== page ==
São PauloMimi Lauter: Après nous le déluge
Mendes Wood DM São Paulo presents Mimi Lauter’s first solo exhibition in Brazil. The show brings together recent paintings in oil bar on paper in the North and South Rooms. Lauter’s research extract from different mythologies, literature, and historical events the character of the relations between image and existence. In addition to referring to the history of painting, especially the period between 1886 and 1905, the artist provokes the aesthetic foundation for psychological issues.
Phlegethon is the name given to one of Hades’s rivers. It also appears in Dante’s DivineComedy in the 7th Circle of Hell, in the 1st Valley, where the violent people drowned in the river of boiling blood. The more serious the crime, the greater the immersed part. As the function of this river was to torture souls, it had to preserve them, so that it could torture them any longer. However, for this, the river possessed healing waters, becoming known as Healing River.
This dichotomous relation of life and death, ruin and origin, is the pretext that lies amid abstraction and figuration in Mimi Lauter’s drawings, as well as the association of the repetition of history or the history of art itself, through the representational structure of allegory while the work evokes the post-impressionists. The visceral bodies that draw from the oily pastel on the paper in saturated colors exercise a process of vitality and at the same time, the rupture of the form.
The exhibition presents a world drowned by a flood, concerning liquid destruction, a destruction that is also given by a vital element, water, as if our source of life were also our destruction. The musicality also presents itself in the show in a peculiar way, through the mythological narrative of Orpheus and Eurydice. In one of the versions of the myth, is crossing Phlegethon that Eurydice stumbles and calls the name of Orpheus, that when looking back breaks the deal made with Hades and thus loses his love forever, therefore composing the saddest song ever heard in all possible worlds. This relation between rhythm and form can develop new ways to arrange images and ideas in a sense whom breaks the chronology and limits of life and death of these images.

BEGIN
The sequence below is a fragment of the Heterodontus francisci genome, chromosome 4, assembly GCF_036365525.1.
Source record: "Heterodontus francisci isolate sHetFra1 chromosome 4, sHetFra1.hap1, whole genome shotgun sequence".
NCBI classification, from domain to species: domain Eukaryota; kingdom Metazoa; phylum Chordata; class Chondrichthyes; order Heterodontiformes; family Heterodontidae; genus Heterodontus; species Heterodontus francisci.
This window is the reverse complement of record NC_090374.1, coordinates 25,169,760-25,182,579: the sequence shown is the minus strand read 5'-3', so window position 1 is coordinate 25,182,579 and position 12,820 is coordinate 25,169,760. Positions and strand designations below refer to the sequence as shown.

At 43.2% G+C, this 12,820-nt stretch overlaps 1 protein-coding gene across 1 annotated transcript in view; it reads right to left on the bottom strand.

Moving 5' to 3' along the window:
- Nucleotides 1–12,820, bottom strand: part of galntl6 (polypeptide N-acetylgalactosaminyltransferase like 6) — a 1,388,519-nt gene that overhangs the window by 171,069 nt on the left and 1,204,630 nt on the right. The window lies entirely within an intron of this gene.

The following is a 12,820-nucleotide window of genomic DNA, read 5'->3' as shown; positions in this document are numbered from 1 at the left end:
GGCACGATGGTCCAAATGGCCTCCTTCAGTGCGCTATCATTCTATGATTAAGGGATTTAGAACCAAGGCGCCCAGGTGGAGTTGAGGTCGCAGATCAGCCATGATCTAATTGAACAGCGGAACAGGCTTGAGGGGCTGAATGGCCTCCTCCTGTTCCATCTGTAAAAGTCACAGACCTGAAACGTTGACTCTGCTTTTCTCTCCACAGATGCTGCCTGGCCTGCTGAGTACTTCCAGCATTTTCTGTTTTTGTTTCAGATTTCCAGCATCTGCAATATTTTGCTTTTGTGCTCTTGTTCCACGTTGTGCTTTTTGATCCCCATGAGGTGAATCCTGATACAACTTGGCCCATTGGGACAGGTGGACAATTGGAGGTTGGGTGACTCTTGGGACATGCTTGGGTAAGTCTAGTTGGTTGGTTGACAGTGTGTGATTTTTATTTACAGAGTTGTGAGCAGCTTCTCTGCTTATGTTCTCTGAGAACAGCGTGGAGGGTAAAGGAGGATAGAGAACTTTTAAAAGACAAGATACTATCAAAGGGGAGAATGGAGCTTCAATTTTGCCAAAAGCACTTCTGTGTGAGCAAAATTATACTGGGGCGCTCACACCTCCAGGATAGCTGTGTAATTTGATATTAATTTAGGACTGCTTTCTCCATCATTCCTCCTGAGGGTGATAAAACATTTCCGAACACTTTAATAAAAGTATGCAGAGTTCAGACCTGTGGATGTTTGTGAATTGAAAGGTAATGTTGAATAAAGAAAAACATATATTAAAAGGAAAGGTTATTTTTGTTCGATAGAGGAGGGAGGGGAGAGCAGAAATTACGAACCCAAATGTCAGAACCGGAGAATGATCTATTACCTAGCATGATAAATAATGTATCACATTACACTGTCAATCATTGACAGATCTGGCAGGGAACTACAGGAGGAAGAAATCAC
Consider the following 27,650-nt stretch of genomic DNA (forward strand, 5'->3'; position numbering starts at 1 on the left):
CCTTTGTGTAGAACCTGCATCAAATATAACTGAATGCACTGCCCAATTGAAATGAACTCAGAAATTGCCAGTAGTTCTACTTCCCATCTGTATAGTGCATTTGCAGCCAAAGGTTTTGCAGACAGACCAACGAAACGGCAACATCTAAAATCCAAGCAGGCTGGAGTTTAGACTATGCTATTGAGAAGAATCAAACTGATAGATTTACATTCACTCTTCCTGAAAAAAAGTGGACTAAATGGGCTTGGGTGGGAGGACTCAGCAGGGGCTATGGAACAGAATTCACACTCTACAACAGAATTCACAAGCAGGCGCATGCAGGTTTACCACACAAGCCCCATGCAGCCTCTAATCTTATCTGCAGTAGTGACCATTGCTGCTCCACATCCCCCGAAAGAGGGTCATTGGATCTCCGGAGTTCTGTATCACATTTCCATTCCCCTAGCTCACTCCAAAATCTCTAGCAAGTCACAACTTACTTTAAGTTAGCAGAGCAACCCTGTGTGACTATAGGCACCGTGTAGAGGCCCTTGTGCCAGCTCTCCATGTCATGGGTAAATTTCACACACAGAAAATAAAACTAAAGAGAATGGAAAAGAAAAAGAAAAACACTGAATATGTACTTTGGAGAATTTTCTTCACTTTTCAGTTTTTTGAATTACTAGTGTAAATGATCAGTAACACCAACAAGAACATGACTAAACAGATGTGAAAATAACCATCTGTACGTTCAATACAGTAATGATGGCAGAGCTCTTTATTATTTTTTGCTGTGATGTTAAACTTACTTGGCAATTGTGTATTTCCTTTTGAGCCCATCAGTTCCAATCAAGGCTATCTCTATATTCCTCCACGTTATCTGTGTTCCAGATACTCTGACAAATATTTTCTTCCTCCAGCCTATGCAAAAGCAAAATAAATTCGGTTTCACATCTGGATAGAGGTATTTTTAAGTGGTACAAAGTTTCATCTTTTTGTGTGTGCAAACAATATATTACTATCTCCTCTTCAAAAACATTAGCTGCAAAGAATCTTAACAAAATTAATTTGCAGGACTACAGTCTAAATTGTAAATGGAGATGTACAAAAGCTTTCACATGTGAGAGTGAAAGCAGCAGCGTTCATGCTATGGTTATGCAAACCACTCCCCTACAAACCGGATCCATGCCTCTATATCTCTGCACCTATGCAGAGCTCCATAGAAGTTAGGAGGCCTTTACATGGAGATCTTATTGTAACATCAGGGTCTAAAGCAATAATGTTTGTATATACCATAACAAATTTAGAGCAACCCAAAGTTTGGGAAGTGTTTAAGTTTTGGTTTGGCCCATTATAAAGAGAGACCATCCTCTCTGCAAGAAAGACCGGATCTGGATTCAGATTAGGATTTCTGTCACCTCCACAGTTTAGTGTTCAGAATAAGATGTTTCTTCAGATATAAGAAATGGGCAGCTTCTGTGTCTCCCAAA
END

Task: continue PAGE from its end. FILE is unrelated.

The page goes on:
Lauter’s painting happens in the form but expands in paradoxes, in mythologies, and especially in the sense of uncertainty. She questions the possibilities of the image through the story behind it, at the same time that it delivers a vision, itself takes of the viewer. Decode, it is almost like stepping on a minefield or how to provoke a deluge of ideas about what the image is.
Mimi Lauter (1982, San Francisco) lives and works in Los Angeles, USA.
Her solo exhibitions include Sensus Oxynation, Blum & Poe, Los Angeles (2018); Miniatures, Shane Campbell Gallery, Chicago (2018); Devotional Flowers, Derek Eller Gallery, New York (2018); Interiors, Tif Sigfrids, Los Angeles (2017); A Carnival of Musical Echo, Shane Campbell Gallery, Chicago (2015).
Her works have been part of group exhibitions including Selections from the Marciano Collection, Marciano Art Foundation, Los Angeles (2019); Art for Art’s Sake: Selections from the Frederick R. Weisman Art Foundation, Carnegie Art Museum, Oxnard (2016); Paper in Practice; Made in L.A. 2012, organized by the Hammer Museum in collaboration with LAXART, Los Angeles (2012).all images © the gallery and the artist(s)